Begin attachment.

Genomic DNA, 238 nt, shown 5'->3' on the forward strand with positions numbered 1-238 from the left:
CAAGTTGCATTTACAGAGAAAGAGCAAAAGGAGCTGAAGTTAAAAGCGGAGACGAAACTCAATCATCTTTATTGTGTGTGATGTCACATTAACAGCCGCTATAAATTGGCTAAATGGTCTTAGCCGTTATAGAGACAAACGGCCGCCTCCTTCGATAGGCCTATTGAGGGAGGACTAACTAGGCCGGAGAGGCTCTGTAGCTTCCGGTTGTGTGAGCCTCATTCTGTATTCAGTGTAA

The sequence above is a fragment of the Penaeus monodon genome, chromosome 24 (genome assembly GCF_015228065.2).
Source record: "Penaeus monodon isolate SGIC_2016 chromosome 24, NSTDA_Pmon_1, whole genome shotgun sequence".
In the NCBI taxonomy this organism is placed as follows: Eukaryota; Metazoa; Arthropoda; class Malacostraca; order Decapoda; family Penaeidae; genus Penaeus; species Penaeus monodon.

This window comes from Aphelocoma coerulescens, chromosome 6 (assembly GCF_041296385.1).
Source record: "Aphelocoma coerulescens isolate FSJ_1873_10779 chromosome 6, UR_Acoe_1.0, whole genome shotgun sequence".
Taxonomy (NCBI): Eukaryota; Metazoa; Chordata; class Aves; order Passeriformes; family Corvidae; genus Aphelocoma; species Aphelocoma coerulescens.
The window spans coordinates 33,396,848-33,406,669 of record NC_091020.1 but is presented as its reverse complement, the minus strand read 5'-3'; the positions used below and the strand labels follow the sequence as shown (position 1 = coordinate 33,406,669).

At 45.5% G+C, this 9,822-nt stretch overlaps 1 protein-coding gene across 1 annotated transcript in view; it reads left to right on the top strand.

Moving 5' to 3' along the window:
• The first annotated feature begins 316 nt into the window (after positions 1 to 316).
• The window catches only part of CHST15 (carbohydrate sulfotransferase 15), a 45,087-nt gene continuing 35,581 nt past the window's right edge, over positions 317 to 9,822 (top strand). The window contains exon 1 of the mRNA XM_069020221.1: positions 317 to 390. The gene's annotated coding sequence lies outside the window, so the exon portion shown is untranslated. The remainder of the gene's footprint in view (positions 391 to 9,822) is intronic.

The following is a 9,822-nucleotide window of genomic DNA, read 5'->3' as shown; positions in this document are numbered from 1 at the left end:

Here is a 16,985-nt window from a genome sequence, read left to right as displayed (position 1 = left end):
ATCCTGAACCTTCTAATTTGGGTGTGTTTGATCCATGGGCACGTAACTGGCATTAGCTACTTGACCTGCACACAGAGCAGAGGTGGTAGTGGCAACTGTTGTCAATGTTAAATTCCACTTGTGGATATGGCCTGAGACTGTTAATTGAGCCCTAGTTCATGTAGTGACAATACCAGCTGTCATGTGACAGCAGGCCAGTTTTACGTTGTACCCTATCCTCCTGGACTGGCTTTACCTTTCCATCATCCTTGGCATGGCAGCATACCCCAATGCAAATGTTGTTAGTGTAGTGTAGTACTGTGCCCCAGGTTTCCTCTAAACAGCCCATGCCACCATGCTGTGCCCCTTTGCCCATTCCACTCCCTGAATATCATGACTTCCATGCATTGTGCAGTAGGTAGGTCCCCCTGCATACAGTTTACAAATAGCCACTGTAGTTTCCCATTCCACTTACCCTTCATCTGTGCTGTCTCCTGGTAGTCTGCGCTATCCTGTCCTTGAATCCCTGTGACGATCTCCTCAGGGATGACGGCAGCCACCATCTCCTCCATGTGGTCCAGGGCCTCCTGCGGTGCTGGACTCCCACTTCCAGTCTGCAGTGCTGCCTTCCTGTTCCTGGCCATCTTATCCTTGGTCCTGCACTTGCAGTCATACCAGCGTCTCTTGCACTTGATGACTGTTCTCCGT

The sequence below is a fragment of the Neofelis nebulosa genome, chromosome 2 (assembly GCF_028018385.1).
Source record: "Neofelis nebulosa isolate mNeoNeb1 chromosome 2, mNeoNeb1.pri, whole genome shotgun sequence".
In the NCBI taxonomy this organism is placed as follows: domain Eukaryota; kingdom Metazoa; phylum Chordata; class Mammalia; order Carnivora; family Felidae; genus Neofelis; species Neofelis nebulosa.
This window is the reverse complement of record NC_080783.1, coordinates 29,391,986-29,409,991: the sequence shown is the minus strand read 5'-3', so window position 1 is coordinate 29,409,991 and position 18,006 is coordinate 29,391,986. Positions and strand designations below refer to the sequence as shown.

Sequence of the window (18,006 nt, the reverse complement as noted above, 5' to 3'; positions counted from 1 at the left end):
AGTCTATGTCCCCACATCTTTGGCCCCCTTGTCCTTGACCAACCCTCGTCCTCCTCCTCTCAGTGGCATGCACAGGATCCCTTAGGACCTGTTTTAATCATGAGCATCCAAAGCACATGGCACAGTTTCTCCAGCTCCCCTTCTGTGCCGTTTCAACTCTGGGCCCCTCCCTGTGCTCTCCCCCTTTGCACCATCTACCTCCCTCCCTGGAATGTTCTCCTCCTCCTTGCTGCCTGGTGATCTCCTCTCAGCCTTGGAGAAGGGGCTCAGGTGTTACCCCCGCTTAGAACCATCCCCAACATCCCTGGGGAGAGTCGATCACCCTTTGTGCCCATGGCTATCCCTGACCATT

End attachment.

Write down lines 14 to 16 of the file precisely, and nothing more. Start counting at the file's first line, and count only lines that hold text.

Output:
The following is a 9,822-nucleotide window of genomic DNA, read 5'->3' as shown; positions in this document are numbered from 1 at the left end:

Here is a 16,985-nt window from a genome sequence, read left to right as displayed (position 1 = left end):
ATCCTGAACCTTCTAATTTGGGTGTGTTTGATCCATGGGCACGTAACTGGCATTAGCTACTTGACCTGCACACAGAGCAGAGGTGGTAGTGGCAACTGTTGTCAATGTTAAATTCCACTTGTGGATATGGCCTGAGACTGTTAATTGAGCCCTAGTTCATGTAGTGACAATACCAGCTGTCATGTGACAGCAGGCCAGTTTTACGTTGTACCCTATCCTCCTGGACTGGCTTTACCTTTCCATCATCCTTGGCATGGCAGCATACCCCAATGCAAATGTTGTTAGTGTAGTGTAGTACTGTGCCCCAGGTTTCCTCTAAACAGCCCATGCCACCATGCTGTGCCCCTTTGCCCATTCCACTCCCTGAATATCATGACTTCCATGCATTGTGCAGTAGGTAGGTCCCCCTGCATACAGTTTACAAATAGCCACTGTAGTTTCCCATTCCACTTACCCTTCATCTGTGCTGTCTCCTGGTAGTCTGCGCTATCCTGTCCTTGAATCCCTGTGACGATCTCCTCAGGGATGACGGCAGCCACCATCTCCTCCATGTGGTCCAGGGCCTCCTGCGGTGCTGGACTCCCACTTCCAGTCTGCAGTGCTGCCTTCCTGTTCCTGGCCATCTTATCCTTGGTCCTGCACTTGCAGTCATACCAGCGTCTCTTGCACTTGATGACTGTTCTCCGT